Given Meta’s focus, you might expect Soumith to be all-in on open source. But even he can’t say for certain what the future holds. Ultimately, each has its advantages and disadvantages. 

“Open source AI is probably not going to be as well integrated and smooth as a vertically integrated product that uses OpenAI,” he shared. “But the advantages are that it’s way more democratized. Anyone can build a product around it without having to go through a bunch of agreements with a separate provider and doing things only in a certain way.”

In the open source category, he referenced the earlier example of AI accounting for local sensitivities. An AI provider based in California might have a certain set of biases that don’t work for a large part of the world. Open source AI can apply personalization to various markets much faster than closed source. 

Right now AI is a capital game. But it might not be that way forever.

Towards the end of their conversation, Michael asked Soumith: “Can anyone compete with Meta on the open source side?” After all, this is a capital game. To train each model requires hundreds of millions of dollars. And Meta has a lot of capital.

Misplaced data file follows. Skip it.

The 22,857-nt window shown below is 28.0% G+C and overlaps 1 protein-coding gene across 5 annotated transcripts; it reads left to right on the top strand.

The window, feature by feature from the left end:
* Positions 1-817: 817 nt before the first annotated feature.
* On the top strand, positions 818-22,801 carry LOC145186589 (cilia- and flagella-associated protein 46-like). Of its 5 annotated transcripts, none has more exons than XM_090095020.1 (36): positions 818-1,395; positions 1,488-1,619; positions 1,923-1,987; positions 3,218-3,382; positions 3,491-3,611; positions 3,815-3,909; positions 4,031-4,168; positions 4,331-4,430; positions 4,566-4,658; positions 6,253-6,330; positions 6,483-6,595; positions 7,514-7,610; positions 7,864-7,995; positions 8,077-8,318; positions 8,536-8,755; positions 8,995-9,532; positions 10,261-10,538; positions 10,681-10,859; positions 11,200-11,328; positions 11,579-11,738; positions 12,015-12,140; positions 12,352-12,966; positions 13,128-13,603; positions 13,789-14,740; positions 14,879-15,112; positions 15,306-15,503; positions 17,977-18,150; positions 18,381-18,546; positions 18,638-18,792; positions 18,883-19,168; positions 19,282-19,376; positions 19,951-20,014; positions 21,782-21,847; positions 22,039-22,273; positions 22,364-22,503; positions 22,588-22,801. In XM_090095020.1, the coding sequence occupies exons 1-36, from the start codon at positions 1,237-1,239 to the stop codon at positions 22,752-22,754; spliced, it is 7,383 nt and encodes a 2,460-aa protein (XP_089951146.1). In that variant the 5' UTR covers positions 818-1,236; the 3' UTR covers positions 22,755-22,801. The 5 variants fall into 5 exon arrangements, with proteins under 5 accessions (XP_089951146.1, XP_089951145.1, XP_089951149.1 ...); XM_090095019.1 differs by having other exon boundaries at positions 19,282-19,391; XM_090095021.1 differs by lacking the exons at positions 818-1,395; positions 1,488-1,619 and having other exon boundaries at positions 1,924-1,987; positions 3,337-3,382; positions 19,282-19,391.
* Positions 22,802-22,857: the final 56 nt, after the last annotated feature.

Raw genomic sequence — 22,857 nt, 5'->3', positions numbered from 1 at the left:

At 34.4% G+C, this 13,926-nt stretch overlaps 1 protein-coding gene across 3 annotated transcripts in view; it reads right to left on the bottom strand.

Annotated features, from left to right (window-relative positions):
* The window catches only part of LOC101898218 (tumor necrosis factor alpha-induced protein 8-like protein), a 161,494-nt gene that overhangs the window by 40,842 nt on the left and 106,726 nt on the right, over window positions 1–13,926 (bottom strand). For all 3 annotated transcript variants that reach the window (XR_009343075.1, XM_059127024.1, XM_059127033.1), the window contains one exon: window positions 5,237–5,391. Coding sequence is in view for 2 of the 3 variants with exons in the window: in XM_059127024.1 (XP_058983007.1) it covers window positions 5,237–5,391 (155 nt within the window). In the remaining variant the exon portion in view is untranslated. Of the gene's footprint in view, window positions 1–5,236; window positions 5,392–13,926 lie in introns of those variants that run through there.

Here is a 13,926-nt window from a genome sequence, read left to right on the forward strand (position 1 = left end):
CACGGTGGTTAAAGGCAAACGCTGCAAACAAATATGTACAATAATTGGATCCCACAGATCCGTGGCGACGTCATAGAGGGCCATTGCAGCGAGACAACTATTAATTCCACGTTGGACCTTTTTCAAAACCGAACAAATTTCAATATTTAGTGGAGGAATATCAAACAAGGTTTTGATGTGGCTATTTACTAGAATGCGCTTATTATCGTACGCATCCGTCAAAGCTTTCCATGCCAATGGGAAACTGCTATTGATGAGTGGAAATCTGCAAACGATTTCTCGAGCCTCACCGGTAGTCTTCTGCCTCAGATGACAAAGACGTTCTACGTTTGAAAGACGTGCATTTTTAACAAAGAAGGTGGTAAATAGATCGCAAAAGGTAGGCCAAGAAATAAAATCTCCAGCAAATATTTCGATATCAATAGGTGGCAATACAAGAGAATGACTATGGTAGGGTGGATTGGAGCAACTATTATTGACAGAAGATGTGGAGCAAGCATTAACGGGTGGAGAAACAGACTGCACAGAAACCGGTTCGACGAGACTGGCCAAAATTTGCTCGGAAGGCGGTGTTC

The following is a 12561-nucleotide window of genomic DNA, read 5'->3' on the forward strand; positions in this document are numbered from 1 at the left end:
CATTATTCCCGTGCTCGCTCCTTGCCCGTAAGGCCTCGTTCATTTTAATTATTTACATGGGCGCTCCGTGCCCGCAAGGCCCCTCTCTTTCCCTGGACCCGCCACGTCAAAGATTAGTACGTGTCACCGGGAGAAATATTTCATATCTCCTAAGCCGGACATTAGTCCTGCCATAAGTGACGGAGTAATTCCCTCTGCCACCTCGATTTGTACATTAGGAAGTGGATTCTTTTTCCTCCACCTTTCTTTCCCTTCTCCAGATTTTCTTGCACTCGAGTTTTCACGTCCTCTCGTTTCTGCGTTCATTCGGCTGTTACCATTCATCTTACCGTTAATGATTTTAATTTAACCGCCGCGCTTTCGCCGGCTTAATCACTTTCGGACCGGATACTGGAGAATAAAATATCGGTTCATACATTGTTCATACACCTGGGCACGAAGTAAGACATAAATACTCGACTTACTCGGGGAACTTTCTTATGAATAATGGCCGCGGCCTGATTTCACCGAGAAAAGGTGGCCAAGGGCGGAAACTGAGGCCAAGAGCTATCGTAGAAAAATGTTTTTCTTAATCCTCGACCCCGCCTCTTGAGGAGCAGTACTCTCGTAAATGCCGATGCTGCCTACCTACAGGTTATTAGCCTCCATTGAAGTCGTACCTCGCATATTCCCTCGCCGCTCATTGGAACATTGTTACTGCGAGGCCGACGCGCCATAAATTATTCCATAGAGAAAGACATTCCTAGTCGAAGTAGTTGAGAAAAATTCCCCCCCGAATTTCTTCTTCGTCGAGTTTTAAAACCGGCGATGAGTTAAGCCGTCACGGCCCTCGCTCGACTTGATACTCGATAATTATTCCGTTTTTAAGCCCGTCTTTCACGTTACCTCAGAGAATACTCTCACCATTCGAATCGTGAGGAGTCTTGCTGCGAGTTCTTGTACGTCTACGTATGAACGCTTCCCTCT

Soumith’s take? “The current hypothesis around AI is that if you want to train a smarter model, you have to throw more data and compute at the model for it to get smarter. It’s not clear when it’s going to over-saturate. But it’s going to happen. I don’t know if it’s going to be a capital game until we capture all the energy in the universe.”

If AI stops being about the capital game and starts being about something else (like human feedback), it’s very possible that other open source companies will start catching up.